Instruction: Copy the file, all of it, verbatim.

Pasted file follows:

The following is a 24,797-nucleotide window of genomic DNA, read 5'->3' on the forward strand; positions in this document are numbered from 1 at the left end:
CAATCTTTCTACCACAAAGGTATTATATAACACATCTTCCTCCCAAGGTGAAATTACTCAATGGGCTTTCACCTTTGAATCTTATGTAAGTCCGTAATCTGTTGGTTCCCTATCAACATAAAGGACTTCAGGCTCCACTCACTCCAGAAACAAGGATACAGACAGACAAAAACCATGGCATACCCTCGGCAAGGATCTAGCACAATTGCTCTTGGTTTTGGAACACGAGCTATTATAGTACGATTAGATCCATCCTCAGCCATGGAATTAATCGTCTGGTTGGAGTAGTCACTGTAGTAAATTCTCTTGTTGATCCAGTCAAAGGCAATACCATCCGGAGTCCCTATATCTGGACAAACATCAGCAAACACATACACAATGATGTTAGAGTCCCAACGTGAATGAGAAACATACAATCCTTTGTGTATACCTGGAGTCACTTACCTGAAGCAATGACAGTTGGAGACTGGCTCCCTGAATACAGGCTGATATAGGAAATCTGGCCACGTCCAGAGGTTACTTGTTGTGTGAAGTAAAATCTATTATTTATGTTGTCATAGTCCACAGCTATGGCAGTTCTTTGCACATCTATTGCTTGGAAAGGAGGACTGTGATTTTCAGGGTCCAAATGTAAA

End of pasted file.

The following is a 24,797-nucleotide window of genomic DNA, read 5'->3' on the forward strand; positions in this document are numbered from 1 at the left end:
CAATCTTTCTACCACAAAGGTATTATATAACACATCTTCCTCCCAAGGTGAAATTACTCAATGGGCTTTCACCTTTGAATCTTATGTAAGTCCGTAATCTGTTGGTTCCCTATCAACATAAAGGACTTCAGGCTCCACTCACTCCAGAAACAAGGATACAGACAGACAAAAACCATGGCATACCCTCGGCAAGGATCTAGCACAATTGCTCTTGGTTTTGGAACACGAGCTATTATAGTACGATTAGATCCATCCTCAGCCATGGAATTAATCGTCTGGTTGGAGTAGTCACTGTAGTAAATTCTCTTGTTGATCCAGTCAAAGGCAATACCATCCGGAGTCCCTATATCTGGACAAACATCAGCAAACACATACACAATGATGTTAGAGTCCCAACGTGAATGAGAAACATACAATCCTTTGTGTATACCTGGAGTCACTTACCTGAAGCAATGACAGTTGGAGACTGGCTCCCTGAATACAGGCTGATATAGGAAATCTGGCCACGTCCAGAGGTTACTTGTTGTGTGAAGTAAAATCTATTATTTATGTTGTCATAGTCCACAGCTATGGCAGTTCTTTGCACATCTATTGCTTGGAAAGGAGGACTGTGATTTTCAGGGTCCAAATGTAAA